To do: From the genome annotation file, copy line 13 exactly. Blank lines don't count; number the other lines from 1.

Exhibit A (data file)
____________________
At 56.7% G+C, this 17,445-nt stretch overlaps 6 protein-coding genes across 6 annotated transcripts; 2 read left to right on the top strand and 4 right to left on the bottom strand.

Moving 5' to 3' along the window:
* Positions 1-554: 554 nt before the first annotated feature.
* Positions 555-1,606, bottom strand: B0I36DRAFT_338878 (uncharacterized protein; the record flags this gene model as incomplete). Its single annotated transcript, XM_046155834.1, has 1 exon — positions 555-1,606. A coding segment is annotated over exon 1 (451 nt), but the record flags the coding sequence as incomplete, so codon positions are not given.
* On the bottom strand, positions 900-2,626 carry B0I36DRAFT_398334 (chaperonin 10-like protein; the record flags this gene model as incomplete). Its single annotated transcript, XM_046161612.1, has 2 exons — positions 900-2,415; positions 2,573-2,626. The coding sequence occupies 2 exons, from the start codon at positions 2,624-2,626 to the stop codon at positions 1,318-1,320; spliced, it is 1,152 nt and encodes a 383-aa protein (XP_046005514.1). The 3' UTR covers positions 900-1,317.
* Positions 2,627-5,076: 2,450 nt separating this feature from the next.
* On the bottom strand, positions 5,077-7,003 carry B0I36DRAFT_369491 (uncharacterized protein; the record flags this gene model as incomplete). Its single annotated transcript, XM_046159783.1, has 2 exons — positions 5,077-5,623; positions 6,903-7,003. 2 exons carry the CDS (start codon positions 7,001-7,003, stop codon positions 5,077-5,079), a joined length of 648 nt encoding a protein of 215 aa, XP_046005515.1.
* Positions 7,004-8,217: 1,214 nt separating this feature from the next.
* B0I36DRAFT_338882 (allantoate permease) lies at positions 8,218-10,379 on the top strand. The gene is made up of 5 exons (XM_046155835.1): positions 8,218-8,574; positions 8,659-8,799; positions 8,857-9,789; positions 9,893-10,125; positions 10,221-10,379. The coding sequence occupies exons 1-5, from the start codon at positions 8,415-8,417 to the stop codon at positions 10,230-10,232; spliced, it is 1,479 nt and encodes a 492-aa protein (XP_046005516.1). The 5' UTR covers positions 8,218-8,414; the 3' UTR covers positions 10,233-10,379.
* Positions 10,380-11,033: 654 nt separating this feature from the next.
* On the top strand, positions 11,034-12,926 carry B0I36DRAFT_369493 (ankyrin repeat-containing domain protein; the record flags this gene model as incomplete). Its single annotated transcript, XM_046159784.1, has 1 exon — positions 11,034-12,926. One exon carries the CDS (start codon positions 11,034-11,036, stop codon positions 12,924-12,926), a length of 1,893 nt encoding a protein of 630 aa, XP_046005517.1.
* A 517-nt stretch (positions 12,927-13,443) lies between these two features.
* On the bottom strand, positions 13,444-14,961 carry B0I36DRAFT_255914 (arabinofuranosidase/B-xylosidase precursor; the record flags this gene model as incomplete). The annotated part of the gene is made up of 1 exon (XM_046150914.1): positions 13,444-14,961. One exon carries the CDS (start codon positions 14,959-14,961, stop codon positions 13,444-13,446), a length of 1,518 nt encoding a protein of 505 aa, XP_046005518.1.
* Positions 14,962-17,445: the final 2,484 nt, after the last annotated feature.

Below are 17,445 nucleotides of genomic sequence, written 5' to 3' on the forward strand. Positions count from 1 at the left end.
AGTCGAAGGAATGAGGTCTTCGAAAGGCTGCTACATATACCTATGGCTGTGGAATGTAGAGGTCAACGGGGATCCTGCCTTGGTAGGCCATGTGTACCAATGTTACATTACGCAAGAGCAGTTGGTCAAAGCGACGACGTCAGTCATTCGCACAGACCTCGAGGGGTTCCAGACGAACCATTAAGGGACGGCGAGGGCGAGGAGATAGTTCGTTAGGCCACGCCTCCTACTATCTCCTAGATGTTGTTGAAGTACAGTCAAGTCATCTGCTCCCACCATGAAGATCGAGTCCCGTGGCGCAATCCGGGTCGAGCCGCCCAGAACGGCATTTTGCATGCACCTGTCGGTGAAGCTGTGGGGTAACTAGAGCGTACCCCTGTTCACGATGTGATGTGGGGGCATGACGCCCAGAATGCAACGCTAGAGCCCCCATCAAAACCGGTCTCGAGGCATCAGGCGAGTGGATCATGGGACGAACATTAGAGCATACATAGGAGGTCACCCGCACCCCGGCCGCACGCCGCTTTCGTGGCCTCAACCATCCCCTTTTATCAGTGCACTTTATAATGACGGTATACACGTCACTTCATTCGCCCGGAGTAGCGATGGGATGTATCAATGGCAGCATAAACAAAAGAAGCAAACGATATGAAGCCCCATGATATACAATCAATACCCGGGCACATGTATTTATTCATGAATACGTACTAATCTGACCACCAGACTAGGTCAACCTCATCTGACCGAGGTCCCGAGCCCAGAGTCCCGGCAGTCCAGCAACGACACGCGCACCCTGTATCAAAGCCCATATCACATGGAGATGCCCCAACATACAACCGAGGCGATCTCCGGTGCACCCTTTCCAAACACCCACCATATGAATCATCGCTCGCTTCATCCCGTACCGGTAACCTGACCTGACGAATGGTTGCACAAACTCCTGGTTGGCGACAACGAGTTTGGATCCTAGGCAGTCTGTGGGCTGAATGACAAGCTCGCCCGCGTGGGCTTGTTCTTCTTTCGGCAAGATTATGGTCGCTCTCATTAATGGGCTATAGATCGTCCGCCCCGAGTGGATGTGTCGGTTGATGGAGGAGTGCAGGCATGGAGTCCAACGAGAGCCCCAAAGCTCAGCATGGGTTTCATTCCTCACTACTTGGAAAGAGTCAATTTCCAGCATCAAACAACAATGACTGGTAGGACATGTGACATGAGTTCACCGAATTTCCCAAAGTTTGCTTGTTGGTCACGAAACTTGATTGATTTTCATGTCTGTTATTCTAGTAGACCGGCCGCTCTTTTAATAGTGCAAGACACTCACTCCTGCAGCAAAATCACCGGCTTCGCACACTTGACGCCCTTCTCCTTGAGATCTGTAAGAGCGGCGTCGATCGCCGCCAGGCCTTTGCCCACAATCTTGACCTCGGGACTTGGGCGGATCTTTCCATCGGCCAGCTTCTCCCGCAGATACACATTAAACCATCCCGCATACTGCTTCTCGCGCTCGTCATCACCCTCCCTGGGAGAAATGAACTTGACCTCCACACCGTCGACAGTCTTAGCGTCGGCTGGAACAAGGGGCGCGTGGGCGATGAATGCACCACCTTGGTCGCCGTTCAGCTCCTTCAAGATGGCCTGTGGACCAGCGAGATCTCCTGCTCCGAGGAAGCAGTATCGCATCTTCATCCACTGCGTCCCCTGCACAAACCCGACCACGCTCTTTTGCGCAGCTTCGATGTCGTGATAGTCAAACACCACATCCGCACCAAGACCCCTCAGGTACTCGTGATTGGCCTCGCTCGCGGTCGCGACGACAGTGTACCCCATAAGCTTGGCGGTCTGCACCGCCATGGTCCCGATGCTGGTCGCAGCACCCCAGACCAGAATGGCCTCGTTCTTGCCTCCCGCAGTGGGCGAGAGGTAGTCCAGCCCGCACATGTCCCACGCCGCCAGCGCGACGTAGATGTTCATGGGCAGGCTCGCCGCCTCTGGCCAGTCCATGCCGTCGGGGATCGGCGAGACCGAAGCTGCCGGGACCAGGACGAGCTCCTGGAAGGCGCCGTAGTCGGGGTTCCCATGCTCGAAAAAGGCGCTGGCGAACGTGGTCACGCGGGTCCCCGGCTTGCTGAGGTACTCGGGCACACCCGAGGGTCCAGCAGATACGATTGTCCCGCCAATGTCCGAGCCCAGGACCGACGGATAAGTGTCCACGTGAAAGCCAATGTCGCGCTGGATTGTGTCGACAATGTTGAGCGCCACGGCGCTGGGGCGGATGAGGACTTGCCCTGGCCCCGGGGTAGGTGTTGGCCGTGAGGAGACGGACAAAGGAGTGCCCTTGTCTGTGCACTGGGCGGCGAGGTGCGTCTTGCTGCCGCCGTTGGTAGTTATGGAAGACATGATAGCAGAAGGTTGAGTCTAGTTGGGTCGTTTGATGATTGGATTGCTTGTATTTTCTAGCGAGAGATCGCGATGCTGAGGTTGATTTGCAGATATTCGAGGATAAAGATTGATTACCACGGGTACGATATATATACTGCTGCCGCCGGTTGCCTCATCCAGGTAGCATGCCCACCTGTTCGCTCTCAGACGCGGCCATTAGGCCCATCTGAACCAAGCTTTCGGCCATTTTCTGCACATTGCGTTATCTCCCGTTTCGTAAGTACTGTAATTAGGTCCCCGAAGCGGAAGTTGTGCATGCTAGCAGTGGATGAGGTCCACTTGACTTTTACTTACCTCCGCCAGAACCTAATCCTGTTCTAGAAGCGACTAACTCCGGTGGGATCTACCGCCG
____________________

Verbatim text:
* On the bottom strand, positions 13,444-14,961 carry B0I36DRAFT_255914 (arabinofuranosidase/B-xylosidase precursor; the record flags this gene model as incomplete). The annotated part of the gene is made up of 1 exon (XM_046150914.1): positions 13,444-14,961. One exon carries the CDS (start codon positions 14,959-14,961, stop codon positions 13,444-13,446), a length of 1,518 nt encoding a protein of 505 aa, XP_046005518.1.